For fans of the Harry Dresden Files comes another treat, this time in the shape of far-future steampunk. As Butcher embarks on a completely different project, has he successfully mastered this sub-genre, too?
Since time immemorial, humanity has lived inside the Spires, habitats towering for miles over the dangerous, monster-infested surface of the world. Captain Grimm of the merchant airship Predator was dismissed from Spire Albion’s military in disgrace – now his ship and crew are all he has, and he’s fiercely loyal to both. When the Predator is severely damaged in combat, Grimm is offered a choice – take on a clandestine mission for Albion’s leaders, or stay grounded for good.
That’s as much of the rather chatty blurb I am prepared to reveal, but I can say that this opening conflict is merely a preliminary salvo to the full-tilt action that fizzes through this book from the start. While the world, particularly their weapons and airships, are powered by crystals rather than coal, this book recognisably falls into the steampunk genre. Steampunk is generally characterised by a chippy, derring-do tone and Butcher has kept to this convention. Captain Grimm is implacably proper at all times, leading his crew by his dauntless heroism. And while there is a certain tongue-in-cheek flavour, Butcher manages to keep this from being too knowing.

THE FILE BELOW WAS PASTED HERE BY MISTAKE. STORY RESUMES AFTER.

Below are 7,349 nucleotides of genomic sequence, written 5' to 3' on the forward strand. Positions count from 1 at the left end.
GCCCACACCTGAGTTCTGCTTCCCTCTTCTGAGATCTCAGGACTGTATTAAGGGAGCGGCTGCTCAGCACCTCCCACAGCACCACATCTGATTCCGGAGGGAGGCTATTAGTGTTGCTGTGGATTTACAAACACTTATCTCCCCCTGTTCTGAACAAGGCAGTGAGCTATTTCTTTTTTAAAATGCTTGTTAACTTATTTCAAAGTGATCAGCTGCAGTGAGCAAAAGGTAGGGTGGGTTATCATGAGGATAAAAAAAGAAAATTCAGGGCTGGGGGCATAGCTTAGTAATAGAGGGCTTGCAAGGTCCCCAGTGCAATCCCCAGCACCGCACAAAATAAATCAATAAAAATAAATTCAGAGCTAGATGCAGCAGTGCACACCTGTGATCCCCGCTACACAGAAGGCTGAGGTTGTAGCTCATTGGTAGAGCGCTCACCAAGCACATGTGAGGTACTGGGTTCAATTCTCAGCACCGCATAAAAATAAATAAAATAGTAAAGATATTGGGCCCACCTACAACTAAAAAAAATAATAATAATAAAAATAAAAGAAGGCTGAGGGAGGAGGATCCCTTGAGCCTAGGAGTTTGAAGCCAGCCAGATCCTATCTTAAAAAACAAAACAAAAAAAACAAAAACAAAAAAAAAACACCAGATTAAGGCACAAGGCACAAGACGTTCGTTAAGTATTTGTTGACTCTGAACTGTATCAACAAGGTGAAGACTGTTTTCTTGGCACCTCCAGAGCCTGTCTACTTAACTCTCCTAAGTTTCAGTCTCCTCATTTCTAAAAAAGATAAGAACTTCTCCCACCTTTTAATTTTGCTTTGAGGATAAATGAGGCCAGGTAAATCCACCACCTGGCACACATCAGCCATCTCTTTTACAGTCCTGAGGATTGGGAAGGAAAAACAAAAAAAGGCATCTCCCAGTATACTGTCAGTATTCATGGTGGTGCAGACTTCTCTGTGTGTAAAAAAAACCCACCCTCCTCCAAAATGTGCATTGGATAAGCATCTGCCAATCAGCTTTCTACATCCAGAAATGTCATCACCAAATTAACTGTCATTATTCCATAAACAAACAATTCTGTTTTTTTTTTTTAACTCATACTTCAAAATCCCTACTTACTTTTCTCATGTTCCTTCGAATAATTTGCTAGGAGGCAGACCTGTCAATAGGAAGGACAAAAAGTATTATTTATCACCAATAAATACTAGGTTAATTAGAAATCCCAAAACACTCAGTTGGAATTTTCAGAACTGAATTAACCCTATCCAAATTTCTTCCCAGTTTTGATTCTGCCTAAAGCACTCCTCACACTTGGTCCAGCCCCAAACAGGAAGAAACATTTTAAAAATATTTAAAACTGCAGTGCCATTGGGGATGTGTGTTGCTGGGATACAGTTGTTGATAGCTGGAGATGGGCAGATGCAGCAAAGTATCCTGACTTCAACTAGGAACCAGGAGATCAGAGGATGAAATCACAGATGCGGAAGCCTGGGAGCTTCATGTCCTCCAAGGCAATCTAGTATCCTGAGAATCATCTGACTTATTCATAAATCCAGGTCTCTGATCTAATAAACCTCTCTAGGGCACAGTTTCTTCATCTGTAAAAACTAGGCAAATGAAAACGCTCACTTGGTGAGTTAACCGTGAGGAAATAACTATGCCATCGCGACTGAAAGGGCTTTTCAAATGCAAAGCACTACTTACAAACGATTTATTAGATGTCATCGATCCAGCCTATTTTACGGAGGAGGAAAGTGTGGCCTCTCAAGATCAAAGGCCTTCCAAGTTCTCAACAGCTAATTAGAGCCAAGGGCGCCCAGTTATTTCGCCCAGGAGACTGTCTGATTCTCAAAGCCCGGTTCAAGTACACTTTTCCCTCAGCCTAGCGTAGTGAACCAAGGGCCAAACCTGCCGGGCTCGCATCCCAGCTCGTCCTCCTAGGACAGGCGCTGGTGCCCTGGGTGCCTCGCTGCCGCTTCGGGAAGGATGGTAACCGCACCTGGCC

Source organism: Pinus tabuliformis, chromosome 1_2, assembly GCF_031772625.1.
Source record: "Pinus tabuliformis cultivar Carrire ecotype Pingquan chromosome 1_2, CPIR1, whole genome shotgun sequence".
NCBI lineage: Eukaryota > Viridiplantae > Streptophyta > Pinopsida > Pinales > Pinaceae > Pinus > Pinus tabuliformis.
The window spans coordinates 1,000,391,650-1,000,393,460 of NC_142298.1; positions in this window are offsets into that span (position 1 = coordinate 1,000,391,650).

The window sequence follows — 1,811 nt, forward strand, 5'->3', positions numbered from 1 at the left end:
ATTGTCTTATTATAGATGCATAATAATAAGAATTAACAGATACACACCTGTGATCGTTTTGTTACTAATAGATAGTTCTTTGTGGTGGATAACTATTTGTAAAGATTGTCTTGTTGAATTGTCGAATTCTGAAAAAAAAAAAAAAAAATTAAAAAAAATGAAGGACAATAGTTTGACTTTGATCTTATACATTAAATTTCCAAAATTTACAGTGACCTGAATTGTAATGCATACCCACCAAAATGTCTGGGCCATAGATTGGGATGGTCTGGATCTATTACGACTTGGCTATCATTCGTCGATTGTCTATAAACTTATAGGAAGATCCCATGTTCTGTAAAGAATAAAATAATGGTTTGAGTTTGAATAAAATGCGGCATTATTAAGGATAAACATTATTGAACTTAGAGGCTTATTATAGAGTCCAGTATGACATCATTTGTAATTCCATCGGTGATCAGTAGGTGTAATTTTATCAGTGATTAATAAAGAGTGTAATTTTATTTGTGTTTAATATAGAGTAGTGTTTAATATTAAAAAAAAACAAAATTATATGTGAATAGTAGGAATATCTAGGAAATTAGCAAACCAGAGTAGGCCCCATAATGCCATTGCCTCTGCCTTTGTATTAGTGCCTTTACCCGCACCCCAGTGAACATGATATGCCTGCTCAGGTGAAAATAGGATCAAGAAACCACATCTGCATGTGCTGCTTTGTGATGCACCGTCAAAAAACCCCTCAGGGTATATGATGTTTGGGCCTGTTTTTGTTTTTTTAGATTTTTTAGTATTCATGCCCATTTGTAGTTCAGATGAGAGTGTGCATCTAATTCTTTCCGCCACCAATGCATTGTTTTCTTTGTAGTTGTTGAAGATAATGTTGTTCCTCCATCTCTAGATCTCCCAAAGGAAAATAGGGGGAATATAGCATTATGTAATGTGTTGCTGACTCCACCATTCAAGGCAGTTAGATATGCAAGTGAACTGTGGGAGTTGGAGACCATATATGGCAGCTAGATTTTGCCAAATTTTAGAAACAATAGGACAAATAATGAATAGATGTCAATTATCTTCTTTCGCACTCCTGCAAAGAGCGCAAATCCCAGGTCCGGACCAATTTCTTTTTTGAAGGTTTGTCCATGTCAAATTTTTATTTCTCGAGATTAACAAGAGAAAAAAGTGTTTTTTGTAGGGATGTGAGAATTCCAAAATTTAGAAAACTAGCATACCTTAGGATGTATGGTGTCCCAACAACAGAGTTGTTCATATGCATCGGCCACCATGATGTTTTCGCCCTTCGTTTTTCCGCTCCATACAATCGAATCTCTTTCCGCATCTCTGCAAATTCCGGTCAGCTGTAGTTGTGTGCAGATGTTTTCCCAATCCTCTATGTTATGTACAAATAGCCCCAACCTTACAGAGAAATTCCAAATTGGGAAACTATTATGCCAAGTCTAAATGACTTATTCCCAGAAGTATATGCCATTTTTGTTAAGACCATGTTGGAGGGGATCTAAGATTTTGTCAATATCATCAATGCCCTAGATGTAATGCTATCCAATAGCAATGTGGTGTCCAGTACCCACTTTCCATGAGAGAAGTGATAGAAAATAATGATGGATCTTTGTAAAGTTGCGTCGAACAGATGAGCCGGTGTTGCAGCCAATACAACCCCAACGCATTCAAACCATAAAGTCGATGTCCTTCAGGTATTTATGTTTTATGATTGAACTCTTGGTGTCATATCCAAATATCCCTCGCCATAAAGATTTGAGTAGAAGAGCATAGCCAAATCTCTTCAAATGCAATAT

Grimm is accompanied on this multiple third person pov adventure by an enjoyable cast of characters, including a ferociously skilful aristocrat and his ferociously confident cousin, a plucky young woman and her talking cat, a mad etherealist and his fey apprentice and a satisfyingly nasty antagonist. The overall feel and tone of this book is far closer to Butcher’s Codex Alera series than the better known Harry Dresden Files. As you might expect with an author of Butcher’s calibre, the action kicks off immediately and doesn’t let up until the last page, making this a book that I stayed up reading waaay into the early hours.
In amongst all the mayhem, a lot of world-building needed to be slipped in to give the reader sufficient context to really care about the stakes, which Butcher manages without holding up the pace. He also changes viewpoints smoothly enough that I didn’t find myself skimming any of the various plotlines to get back to my favourite.
But what boosts this book to one of my memorably favourite reads so far this year, is the gripping nature of climactic battle scenes, which worked brilliantly for me. This first book in a major new series has left me keenly anticipating the sequel to discover what happens next – I am especially keen to meet up again with Rowl the talking cat.